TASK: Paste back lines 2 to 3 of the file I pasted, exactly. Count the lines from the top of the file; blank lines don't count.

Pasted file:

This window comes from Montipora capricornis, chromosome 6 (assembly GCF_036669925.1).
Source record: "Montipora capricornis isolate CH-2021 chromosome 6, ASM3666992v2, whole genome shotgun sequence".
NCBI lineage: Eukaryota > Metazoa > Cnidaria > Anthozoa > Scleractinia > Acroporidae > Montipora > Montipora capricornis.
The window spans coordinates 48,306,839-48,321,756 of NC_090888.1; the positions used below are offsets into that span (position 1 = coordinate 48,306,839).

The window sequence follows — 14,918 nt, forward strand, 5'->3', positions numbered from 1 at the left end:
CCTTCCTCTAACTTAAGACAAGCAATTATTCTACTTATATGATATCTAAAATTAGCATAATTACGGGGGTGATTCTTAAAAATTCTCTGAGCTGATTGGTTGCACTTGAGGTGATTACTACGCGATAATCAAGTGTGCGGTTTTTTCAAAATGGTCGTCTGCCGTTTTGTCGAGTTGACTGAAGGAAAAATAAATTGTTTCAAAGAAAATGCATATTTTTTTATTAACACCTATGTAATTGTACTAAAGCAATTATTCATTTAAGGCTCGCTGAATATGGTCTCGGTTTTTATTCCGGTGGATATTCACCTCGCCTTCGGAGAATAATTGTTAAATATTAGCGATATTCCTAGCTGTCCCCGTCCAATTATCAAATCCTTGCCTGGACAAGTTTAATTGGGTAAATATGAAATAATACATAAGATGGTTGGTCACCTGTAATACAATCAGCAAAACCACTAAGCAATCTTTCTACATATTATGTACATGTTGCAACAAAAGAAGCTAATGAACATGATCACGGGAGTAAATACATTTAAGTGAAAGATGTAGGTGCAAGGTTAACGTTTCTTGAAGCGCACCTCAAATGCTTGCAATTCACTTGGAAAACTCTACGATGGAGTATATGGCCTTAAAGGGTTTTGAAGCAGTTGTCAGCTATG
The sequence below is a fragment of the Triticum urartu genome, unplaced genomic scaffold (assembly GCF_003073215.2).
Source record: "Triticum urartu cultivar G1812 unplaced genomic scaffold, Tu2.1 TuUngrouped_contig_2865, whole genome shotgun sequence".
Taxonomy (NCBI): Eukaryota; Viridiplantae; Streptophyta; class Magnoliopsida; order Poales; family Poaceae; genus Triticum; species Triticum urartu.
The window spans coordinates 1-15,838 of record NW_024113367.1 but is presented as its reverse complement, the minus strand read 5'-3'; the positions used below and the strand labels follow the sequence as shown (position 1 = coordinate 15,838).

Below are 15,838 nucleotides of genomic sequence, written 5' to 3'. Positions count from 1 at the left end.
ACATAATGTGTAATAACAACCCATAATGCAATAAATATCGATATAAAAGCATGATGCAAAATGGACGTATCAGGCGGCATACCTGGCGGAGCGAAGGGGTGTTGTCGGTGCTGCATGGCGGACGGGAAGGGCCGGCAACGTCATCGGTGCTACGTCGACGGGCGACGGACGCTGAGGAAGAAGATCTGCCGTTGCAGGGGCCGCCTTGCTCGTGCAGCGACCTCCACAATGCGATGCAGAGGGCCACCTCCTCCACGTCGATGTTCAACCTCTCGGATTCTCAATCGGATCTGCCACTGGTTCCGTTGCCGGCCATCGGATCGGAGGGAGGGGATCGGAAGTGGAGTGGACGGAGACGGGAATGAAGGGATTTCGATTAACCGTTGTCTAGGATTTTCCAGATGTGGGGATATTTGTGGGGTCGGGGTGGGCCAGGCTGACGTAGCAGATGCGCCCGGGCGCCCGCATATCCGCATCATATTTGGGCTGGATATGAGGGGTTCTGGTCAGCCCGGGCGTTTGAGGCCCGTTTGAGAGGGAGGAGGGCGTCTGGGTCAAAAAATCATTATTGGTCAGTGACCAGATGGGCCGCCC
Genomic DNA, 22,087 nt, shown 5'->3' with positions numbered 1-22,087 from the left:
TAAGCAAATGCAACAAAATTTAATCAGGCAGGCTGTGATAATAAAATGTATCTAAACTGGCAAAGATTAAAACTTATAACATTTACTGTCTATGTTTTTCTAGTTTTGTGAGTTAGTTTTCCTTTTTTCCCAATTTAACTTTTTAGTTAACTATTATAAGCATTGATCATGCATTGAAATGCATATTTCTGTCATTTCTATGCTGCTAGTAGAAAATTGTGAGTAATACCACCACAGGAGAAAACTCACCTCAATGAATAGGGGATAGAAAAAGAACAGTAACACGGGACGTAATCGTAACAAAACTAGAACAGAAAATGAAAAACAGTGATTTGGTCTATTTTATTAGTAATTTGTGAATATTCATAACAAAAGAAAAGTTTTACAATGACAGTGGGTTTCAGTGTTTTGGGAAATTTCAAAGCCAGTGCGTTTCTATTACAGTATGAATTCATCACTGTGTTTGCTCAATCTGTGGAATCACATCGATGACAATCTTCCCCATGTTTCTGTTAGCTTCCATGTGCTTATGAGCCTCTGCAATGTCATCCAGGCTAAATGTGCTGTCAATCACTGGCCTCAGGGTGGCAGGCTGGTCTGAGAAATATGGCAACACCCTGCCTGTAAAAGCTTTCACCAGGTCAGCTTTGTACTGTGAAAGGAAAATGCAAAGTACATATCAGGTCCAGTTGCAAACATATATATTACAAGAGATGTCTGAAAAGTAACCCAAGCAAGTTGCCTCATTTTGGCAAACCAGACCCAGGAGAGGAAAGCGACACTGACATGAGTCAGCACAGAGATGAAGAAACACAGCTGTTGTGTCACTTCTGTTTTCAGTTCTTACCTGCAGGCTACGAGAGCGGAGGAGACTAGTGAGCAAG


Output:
Source record: "Montipora capricornis isolate CH-2021 chromosome 6, ASM3666992v2, whole genome shotgun sequence".
NCBI lineage: Eukaryota > Metazoa > Cnidaria > Anthozoa > Scleractinia > Acroporidae > Montipora > Montipora capricornis.